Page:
Before you try to tune a violin make sure that you have the following:
1 – an A source (piano, tuning fork, chromatic tuner)
2 – extra strings (in case one breaks while you are tuning)
When you tune a violin, it is also helpful if you have:
1 – peg compound (or lava soap) to lubricate your pegs)
2 – fine tuners on each string
First learn the names of the strings. From the highest pitched string to the lowest, they are E, A, D, G. Also it will be helpful if you know all the parts of the violin. Visit this page to learn about the parts of the violin. Note: This violin tuning guide will also work for tuning violas, and cellos but their string names are A, D, G and C.
When you tune a violin, start with the A string, second tune the D then move on to the G and tune the E string last. The E string is a very sensitive string and will easily go out of tune while you are tuning the other strings. It is also the easiest to break while tuning. Always have a fine tuner on the E string and keep a spare E string available in case of accidents.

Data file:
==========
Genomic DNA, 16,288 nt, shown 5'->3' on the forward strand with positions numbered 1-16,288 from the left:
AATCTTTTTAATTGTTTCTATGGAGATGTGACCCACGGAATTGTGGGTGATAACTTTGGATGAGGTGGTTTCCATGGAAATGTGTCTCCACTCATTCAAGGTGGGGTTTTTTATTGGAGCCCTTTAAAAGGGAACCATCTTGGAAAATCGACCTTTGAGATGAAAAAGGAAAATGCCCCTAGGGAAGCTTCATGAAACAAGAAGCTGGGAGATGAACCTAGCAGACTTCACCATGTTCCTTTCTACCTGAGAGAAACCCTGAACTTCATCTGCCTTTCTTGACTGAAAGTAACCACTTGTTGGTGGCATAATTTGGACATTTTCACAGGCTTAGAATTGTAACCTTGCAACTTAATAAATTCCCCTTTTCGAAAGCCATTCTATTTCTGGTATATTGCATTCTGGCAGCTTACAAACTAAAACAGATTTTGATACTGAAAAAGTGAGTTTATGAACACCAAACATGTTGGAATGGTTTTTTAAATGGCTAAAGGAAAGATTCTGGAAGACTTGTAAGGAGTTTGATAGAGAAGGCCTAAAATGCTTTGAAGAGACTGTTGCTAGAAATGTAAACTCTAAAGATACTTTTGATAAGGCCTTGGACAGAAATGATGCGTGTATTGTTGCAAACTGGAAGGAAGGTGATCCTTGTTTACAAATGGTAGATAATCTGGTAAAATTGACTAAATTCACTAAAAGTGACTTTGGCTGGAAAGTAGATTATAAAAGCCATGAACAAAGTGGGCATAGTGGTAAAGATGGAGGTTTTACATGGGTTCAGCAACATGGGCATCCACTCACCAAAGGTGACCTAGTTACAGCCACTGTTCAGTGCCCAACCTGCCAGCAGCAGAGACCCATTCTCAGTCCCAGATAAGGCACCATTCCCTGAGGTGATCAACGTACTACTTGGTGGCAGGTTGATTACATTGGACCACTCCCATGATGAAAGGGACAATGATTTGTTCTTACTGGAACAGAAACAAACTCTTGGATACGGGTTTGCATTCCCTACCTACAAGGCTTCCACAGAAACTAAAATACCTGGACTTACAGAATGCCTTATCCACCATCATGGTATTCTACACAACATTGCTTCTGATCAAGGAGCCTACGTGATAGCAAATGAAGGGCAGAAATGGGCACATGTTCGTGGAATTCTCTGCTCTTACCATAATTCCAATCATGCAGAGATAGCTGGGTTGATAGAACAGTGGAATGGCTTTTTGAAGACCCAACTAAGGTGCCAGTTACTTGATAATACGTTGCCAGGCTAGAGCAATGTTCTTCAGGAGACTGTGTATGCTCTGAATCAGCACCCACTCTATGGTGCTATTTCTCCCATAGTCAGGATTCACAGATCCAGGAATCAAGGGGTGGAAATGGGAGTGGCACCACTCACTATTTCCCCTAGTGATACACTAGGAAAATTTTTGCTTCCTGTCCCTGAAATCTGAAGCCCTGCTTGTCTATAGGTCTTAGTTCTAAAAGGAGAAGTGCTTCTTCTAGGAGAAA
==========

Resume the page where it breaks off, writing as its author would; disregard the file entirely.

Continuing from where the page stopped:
First get all the strings to be close in pitch to your goal pitch. Play an A on the piano or tuning fork and turn the peg for the A string away from you (clockwise) to make the pitch go higher until the string is almost matching the A pitch. Or use a chromatic tuner and turn the peg until the tuner says the pitch is “A”. (Not Ab or A# and not another note.) Take a look at the chart below to know which way to turn the peg if the tuner says another note.C (too high – turn counter clockwise quickly before the string breaks) B (too high – turn counter clockwise) A# (too high – turn counter clockwise) A CORRECT G (too low – turn clockwise) D (too low – turn clockwise)
Then use the fine tuners (or very carefully turn the peg only a little at a time) until the pitch reaches the top. I use this analogy because to tune a violin we are tuning the pitch and making it go higher a little at a time which sounds like climbing a cliff. But once we reach the top we never go any higher.
It is easy to find the right pitch if you use a tuner. Most tuners have a green light or an arrow that is easy to read when the note is correct. But the more you practice tuning the easier it will be to tune by ear. You may want to also practice singing the pitches. This helps a great deal not just to tune a violin but for all kinds of ear training.
We hope this tuning guide helped you to tune a violin. If you need more help…. SCHEDULE A LESSON WITH MISS LAURA